Should fee apply to use of logos?Is Cornelius getting shortchanged?
By: Brooke Cersosimo, The Daily Republic
Is Cornelius getting shortchanged?
For years, universities and colleges all over the country have earned revenue for trademarked team names and mascots. But the Mitchell School District does not.
The Collegiate Licensing Corp. reported total revenue of $4.6 billion from July 1, 2011, to June 30, 2012. That revenue came from the sale of trademarked goods by its customers, primarily college athletic departments.
Several athletic programs at Mitchell’s Dakota Wesleyan University earn revenue for sports apparel. The Tiger basketball programs have agreements with Sun Gold Trophies Inc., in which some revenue from goods sold in the store goes back into the programs, said Deryk Thomsen, of Sun Gold.
Below the collegiate level, not many athletic programs license their name or mascot.
The Mitchell School District does not earn revenue for goods that bear the Kernels name or the image of Cornelius, the district’s smiling corn cob mascot.
But the school district did register the two under South Dakota’s secretary of state for copyright purposes in 1998.
“The main reason for this is because some time ago our mascot was getting misused,” said Activities Director Geoff Gross, referring to student-made T-shirts. “There were instances where Cornelius was used in inappropriate manners.”
The school district’s athletic teams, clubs and organizations, along with the booster club, have all ordered goods through printing stores in Mitchell, including Sun Gold Trophies, Harve’s Sports Shop and GF Advertising Services.
“What we do is through the administration asking for a particular type of good,” Sun Gold’s Jerry Thomsen said.
In these cases, there are no licensing fees involved. Schools or organizations order goods from a business and then conduct fundraising by marking up the goods and offering them for sale to school district patrons.
Two of the stores sell Kernel apparel in-store, and the school district does not earn revenue for that.
For example, Sun Gold sells Mitchell basketball apparel and earns anywhere from $1 to $4 on each sale.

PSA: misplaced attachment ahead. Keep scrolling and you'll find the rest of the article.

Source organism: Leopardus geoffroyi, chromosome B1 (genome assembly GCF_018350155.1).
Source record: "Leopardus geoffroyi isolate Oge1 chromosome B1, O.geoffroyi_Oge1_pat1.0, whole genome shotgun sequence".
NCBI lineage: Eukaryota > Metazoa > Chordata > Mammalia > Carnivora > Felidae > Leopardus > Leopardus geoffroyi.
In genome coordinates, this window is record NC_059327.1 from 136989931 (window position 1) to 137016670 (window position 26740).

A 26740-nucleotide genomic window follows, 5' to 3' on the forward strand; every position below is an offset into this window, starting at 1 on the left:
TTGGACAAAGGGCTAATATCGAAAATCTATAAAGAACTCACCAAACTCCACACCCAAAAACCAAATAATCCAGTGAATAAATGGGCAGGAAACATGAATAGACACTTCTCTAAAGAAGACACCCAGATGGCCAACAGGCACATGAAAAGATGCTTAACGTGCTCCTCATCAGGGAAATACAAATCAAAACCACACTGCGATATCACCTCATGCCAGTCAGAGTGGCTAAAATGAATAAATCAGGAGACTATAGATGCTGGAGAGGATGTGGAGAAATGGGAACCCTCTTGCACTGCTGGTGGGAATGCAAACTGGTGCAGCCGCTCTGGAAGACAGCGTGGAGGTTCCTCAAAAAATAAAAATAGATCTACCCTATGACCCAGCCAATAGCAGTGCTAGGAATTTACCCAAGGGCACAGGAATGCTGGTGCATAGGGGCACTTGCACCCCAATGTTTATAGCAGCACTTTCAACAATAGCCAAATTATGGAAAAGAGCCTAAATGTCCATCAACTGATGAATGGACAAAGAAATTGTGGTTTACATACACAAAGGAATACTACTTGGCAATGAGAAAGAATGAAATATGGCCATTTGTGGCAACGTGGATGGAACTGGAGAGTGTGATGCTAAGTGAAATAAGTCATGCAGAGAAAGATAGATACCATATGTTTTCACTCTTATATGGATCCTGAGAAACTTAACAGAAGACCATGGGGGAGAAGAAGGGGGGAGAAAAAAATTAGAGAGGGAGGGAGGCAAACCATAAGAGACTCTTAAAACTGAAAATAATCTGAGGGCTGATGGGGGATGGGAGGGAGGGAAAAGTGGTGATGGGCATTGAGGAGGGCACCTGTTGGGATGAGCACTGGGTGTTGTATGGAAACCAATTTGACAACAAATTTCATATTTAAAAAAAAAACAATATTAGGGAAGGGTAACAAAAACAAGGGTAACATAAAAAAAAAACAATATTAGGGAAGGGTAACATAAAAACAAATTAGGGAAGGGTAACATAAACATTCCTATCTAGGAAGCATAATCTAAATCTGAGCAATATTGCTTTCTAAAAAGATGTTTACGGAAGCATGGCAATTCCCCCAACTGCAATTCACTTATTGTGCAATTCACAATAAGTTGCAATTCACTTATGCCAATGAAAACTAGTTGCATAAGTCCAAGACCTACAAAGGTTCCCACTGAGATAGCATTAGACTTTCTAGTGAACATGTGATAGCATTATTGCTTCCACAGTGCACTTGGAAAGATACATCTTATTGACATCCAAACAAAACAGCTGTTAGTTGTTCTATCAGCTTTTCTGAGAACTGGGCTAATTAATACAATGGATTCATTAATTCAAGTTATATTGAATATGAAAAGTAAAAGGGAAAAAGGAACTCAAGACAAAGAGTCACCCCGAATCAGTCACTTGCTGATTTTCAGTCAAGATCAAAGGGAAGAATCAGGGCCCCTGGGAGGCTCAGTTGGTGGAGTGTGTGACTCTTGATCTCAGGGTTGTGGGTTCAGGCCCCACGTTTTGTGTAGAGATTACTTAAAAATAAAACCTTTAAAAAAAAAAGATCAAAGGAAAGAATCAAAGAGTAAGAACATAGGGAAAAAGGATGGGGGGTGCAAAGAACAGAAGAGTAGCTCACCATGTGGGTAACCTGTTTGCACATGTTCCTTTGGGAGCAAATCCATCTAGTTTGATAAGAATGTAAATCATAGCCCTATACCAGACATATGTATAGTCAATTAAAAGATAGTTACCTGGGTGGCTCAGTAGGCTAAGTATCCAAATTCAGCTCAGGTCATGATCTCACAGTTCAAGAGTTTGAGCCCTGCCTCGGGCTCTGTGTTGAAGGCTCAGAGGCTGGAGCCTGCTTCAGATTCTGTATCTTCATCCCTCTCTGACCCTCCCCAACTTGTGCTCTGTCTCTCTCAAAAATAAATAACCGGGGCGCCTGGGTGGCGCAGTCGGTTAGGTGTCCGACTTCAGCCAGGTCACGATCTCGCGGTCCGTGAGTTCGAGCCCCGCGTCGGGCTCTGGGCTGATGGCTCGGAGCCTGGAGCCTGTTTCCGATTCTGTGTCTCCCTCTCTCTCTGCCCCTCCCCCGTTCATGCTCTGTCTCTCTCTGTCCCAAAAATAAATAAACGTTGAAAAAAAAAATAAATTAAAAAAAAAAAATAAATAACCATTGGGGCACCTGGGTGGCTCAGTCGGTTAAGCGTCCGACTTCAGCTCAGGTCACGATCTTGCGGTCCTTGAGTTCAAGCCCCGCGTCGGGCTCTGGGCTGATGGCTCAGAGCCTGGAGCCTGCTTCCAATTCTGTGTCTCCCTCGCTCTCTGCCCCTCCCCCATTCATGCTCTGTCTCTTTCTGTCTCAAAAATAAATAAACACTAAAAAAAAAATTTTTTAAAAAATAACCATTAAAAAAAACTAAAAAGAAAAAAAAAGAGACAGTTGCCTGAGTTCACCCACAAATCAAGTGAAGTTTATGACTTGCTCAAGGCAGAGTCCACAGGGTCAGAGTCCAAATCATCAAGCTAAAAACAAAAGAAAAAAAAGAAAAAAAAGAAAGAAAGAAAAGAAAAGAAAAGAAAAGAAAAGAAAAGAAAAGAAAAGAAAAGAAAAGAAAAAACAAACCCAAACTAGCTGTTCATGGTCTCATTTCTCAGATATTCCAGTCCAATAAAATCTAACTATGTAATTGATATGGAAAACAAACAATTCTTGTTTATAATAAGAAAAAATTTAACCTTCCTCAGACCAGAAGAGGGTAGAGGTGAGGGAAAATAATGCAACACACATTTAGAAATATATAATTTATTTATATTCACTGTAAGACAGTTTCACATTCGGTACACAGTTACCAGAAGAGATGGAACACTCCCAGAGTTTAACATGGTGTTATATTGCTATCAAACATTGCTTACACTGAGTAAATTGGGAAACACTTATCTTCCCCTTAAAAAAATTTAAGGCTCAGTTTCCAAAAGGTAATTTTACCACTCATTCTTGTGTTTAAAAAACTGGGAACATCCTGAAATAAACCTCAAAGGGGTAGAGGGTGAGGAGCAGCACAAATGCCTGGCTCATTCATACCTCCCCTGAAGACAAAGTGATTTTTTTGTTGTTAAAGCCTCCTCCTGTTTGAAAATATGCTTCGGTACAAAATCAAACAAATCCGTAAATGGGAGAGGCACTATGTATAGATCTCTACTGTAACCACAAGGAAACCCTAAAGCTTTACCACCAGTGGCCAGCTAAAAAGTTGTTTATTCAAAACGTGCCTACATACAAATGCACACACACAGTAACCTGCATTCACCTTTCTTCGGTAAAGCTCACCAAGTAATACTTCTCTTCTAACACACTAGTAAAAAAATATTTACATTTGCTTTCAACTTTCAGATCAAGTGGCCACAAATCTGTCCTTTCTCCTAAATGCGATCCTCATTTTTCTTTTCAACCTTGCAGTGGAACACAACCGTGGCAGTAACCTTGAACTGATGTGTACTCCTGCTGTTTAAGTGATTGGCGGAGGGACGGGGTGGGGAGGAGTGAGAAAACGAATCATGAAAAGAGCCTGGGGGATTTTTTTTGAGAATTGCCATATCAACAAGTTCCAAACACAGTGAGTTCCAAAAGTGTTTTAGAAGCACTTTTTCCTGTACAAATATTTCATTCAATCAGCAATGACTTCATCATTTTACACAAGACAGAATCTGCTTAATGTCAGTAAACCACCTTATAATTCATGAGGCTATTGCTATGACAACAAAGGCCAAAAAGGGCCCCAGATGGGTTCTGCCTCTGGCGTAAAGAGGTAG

“We did call the coaches for their consent,” Deryk Thomsen said. “We don’t really do anything without their authorization.”
Harve’s Sports Shop also sells Mitchell Kernels apparel within the store. Jim Johnston, owner of Harve’s, declined an interview on the subject.
Mitchell Superintendent Joe Graves said collecting licensing fees is something he will consider.
“I think it’s something that we should investigate,” he said. “If they are selling apparel with our name or mascot, I do think we should get a share so we can use the dollars for our extracurricular programs.”
Jerry Thomsen said he doesn’t see licensing fees as “a bad thing,” but he doesn’t think fees should apply to locally sold goods.
“If the money is going outside the community, then it’s well worth considering,” he said. “But when you are dealing with a local business, the money is staying right here in Mitchell.”
“If the district chooses to go through with it,” he added, “it needs to be careful and have a level playing field with all of the people in the screen printing and embroidery business. As long as everybody was able to sign up for it, I’m OK with that.”
Like its lack of licensing agreements with local businesses, the school district also lacks revenue-producing agreements with national chains, such as Walmart and Walgreens. Currently, national chains in Mitchell do not sell Mitchell Kernel apparel.
Scott VanDerMillen, the school district’s activities director from 1999 to 2009, was in the process of setting up agreements with the two national chains during his term, but the agreement was never completed.
“We are going to explore our options,” Graves said. “If we pursue the issue, we’d probably pursue the same sort of agreement that VanDerMillen did.”